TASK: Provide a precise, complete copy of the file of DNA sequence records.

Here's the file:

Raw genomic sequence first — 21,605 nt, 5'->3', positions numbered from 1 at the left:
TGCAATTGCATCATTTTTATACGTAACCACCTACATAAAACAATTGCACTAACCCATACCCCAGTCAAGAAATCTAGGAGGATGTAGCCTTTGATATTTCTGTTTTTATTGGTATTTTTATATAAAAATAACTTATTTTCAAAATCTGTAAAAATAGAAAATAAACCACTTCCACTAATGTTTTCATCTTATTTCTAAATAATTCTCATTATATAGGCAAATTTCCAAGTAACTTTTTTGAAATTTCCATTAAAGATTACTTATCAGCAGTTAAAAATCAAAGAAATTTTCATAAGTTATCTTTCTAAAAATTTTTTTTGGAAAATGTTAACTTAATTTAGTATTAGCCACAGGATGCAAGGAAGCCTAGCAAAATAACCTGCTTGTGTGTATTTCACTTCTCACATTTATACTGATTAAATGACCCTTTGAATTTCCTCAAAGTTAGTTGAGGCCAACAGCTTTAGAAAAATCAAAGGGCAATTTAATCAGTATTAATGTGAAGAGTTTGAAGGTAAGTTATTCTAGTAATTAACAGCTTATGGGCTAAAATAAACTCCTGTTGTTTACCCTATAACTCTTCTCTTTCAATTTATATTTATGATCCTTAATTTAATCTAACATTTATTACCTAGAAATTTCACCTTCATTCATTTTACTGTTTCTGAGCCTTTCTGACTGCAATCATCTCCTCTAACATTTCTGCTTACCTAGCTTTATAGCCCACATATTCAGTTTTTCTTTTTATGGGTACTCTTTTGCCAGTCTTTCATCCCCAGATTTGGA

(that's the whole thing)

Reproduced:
Raw genomic sequence first — 21,605 nt, 5'->3', positions numbered from 1 at the left:
TGCAATTGCATCATTTTTATACGTAACCACCTACATAAAACAATTGCACTAACCCATACCCCAGTCAAGAAATCTAGGAGGATGTAGCCTTTGATATTTCTGTTTTTATTGGTATTTTTATATAAAAATAACTTATTTTCAAAATCTGTAAAAATAGAAAATAAACCACTTCCACTAATGTTTTCATCTTATTTCTAAATAATTCTCATTATATAGGCAAATTTCCAAGTAACTTTTTTGAAATTTCCATTAAAGATTACTTATCAGCAGTTAAAAATCAAAGAAATTTTCATAAGTTATCTTTCTAAAAATTTTTTTTGGAAAATGTTAACTTAATTTAGTATTAGCCACAGGATGCAAGGAAGCCTAGCAAAATAACCTGCTTGTGTGTATTTCACTTCTCACATTTATACTGATTAAATGACCCTTTGAATTTCCTCAAAGTTAGTTGAGGCCAACAGCTTTAGAAAAATCAAAGGGCAATTTAATCAGTATTAATGTGAAGAGTTTGAAGGTAAGTTATTCTAGTAATTAACAGCTTATGGGCTAAAATAAACTCCTGTTGTTTACCCTATAACTCTTCTCTTTCAATTTATATTTATGATCCTTAATTTAATCTAACATTTATTACCTAGAAATTTCACCTTCATTCATTTTACTGTTTCTGAGCCTTTCTGACTGCAATCATCTCCTCTAACATTTCTGCTTACCTAGCTTTATAGCCCACATATTCAGTTTTTCTTTTTATGGGTACTCTTTTGCCAGTCTTTCATCCCCAGATTTGGA